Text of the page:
Collaboration of the Week – Zipcar

Automobiles. We have a very interesting relationship with these wheeled, gasoline fuelled, transportation devices. We lust over the beautiful ones, argue about the fastest ones, spend afternoons watching them race around circuits and, for a large part of our lives, dream about driving them for the first time. Not only do we love cars; we love to own cars. We like to show them off. We build special shelters for them to protect them from the elements (and opportunists). But it doesn’t have to be this way…

A car I frequently dream about
A car I frequently dream about

Unless you spend your entire day (and possibly night) in your car do you really need to own it? Just take a minute to think about how often you use your car in a day. For a lot of people the answer to this is only a couple of hours, driving to and from work every day with a short trip to the grocery on the way home. For some it is even less, maybe you work from home and use the car to nip down to the shops or over to a friend’s house every other day. I’m not making this up. A transportation study conducted by the UK department of transportation in 2010 found that people spend, on average, an hour a day travelling. Do we really need to own a car, paying all of the associated costs, when we only use them for an hour a day?

Zipcar is a company that turns the car ownership model on its head in a great way. The smart people who came up with the idea realised that (ego and status aside) we don’t really need to own cars, we just need to have access to them when we need them. The concept (like most collaborative consumption models) is simple. Zipcar owns fleet of cars that a parked in locations all over a city. Having registered as a member of the service you find the car nearest to you and book it for however long you need it, from an hour to a week. To unlock the car you simply swipe the “Zipcard” posted to you when you signed up and away you go, returning the car to its parking space when you are done.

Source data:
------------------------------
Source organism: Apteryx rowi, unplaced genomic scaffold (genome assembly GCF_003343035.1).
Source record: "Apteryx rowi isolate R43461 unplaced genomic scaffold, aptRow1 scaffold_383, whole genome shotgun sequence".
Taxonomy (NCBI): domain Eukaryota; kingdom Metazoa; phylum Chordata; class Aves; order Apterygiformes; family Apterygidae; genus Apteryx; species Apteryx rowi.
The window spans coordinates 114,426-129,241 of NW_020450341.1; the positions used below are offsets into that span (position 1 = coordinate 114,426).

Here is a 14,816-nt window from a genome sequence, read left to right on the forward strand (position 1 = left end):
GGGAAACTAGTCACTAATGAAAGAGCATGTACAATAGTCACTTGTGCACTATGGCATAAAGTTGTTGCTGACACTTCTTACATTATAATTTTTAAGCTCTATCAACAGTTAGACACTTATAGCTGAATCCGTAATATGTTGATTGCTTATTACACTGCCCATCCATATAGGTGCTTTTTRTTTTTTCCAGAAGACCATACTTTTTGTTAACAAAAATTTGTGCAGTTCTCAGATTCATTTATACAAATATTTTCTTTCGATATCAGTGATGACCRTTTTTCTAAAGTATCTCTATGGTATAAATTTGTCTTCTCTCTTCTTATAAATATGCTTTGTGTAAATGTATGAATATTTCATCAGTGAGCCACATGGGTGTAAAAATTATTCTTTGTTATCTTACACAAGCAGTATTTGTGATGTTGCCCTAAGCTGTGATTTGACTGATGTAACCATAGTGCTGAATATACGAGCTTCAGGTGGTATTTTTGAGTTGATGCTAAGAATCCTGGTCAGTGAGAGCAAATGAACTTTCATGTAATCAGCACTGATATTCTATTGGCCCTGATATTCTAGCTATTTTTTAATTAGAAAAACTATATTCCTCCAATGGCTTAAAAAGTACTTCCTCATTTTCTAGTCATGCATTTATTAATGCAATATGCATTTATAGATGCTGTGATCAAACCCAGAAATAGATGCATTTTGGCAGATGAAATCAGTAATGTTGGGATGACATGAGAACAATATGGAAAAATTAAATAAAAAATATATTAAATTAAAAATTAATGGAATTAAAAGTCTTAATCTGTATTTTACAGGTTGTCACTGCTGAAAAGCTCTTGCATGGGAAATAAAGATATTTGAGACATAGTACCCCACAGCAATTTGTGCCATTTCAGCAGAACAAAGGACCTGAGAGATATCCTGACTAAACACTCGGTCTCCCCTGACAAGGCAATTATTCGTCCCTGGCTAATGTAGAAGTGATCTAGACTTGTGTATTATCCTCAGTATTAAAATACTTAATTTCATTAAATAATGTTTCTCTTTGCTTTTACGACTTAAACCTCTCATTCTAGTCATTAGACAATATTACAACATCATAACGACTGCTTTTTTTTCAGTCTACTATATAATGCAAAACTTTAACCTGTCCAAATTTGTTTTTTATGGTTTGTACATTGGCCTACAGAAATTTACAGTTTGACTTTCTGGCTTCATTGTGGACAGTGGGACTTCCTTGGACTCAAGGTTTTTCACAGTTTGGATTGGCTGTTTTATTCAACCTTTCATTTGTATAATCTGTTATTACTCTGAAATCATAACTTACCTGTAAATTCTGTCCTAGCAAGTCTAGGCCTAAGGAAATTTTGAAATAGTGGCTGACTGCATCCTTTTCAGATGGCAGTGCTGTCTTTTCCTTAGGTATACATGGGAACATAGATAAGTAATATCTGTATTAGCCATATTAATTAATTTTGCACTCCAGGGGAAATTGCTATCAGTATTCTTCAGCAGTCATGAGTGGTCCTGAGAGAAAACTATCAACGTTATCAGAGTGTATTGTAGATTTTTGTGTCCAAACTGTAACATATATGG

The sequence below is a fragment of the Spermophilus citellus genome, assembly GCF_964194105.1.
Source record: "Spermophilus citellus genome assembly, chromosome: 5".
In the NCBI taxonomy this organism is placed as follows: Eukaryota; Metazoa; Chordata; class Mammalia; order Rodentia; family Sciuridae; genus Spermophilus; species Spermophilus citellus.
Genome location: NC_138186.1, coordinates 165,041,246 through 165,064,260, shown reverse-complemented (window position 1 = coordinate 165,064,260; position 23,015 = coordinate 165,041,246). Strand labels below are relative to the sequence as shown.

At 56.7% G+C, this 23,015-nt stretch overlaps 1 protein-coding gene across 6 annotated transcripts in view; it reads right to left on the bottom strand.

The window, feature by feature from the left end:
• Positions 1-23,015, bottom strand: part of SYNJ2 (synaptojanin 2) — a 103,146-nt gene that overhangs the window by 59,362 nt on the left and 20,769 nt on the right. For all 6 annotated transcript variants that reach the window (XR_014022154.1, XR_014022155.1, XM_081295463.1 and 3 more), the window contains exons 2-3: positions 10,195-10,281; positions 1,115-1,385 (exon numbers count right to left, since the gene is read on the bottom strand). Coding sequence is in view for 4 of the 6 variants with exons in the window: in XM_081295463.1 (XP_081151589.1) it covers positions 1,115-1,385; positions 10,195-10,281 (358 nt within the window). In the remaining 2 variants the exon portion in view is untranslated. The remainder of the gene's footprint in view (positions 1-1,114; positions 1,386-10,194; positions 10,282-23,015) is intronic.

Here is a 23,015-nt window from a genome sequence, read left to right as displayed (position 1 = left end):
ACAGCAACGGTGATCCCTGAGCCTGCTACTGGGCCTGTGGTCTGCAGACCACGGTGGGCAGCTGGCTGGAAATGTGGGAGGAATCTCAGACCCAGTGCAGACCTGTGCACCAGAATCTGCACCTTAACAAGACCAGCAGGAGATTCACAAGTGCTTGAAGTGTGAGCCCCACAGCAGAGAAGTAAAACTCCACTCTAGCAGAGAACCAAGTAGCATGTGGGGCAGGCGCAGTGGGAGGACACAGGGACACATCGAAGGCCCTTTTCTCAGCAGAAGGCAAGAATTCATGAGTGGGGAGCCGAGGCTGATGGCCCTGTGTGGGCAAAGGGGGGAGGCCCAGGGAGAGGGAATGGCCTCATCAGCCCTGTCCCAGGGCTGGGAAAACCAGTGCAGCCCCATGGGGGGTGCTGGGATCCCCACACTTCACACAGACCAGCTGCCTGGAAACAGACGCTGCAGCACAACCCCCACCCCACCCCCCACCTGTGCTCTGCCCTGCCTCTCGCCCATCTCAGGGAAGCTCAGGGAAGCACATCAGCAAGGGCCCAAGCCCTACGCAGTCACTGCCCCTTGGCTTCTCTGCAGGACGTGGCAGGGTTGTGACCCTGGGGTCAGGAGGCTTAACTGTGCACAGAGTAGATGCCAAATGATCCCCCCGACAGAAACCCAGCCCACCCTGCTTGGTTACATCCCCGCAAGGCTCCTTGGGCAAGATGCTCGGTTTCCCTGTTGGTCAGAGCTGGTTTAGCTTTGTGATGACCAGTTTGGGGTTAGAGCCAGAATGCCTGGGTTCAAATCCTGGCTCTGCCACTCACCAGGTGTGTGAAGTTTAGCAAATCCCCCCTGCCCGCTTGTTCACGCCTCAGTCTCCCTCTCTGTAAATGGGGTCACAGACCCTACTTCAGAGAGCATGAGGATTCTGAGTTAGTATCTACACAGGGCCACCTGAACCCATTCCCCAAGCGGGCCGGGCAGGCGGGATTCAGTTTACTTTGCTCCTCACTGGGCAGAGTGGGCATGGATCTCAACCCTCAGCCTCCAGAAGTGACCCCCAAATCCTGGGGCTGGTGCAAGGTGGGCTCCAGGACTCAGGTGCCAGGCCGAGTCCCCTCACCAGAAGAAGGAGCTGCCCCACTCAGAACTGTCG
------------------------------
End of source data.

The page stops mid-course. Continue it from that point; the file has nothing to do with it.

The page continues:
What does this all cost? You can either pay an annual membership fee of around £59.50 or a monthly fee of £6. You then pay by the hour when you book a car with prices ranging from £5 to £9 per hour depending on the type of vehicle. Not bad hey! What’s even better is that this hourly rate includes 40 miles worth of fuel, insurance, and the congestion charge if you’re in London. I haven’t crunched the numbers myself, but the people at Zipcar reckon that you save a whole heap of money using their service instead of buying your own car.

The service obviously isn’t going to be perfect for everyone. It’s probably best suited to people who have to make a trip by car every now and then, or only have a few short trips a week. What it is, is a start in the right direction. It is proof that we don’t necessarily need to own our own car. I love it!

3 thoughts on “Collaboration of the Week – Zipcar

  1. Pingback: Now We Have a Plan | The Worldly Walker

  2. I really like this idea, I feel like it bridges something of a chasm (or small gap, difficult to say) between owning your own vehicle and relying completely on public transport. It would be difficult to implement in South Africa I suspect.

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